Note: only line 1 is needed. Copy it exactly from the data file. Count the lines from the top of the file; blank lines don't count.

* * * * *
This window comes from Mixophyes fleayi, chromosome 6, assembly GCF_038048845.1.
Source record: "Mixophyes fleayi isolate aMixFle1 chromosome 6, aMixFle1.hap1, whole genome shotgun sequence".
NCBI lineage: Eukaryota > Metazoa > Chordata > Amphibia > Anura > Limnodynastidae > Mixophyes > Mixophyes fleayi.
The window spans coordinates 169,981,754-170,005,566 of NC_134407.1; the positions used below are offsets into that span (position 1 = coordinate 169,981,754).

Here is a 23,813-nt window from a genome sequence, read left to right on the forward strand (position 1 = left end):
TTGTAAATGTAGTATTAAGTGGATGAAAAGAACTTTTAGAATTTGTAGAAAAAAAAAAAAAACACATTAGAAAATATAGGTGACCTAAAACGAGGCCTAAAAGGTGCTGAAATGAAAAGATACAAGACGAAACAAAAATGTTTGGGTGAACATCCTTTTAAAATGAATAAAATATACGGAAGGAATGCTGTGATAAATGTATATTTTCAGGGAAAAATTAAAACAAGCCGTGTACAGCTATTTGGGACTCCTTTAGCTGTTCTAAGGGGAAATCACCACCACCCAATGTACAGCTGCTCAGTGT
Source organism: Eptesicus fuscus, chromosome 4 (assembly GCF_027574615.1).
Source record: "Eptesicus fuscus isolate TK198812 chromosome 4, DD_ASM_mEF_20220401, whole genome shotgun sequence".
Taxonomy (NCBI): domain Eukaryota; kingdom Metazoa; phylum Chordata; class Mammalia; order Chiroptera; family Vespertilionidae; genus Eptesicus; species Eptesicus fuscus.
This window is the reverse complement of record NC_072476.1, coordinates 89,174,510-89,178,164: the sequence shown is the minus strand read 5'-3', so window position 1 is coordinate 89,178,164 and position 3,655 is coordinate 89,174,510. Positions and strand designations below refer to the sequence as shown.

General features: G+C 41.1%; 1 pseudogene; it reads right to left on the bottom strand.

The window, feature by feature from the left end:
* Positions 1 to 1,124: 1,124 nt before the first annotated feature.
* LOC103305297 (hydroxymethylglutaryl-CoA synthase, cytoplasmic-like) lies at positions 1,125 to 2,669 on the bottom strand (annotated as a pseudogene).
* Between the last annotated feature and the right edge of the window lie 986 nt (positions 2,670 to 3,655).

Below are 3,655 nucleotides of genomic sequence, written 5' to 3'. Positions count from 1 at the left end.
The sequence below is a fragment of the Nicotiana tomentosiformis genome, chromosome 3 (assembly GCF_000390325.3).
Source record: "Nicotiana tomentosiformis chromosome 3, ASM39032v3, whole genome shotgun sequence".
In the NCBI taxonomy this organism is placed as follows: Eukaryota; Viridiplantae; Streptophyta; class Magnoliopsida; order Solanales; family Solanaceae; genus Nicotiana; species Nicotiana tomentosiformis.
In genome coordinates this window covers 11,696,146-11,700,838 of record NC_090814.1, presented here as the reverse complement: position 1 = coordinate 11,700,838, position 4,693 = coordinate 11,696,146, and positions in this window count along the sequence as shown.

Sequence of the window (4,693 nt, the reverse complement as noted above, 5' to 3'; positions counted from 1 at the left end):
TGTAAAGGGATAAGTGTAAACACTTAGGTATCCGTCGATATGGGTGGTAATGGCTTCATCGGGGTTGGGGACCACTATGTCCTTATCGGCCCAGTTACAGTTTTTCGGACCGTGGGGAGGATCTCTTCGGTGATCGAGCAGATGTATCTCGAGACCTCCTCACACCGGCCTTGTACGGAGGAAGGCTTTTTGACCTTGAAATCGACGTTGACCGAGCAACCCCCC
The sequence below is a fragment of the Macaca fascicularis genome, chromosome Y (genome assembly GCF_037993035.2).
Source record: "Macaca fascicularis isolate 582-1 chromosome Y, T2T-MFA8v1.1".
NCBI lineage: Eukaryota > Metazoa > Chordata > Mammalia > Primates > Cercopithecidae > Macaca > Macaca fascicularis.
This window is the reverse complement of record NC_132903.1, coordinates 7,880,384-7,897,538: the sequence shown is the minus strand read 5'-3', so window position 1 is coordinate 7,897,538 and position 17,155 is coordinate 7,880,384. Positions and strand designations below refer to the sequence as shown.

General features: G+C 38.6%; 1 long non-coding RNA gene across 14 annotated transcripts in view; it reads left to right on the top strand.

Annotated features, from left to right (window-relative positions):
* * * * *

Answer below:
This window comes from Mixophyes fleayi, chromosome 6, assembly GCF_038048845.1.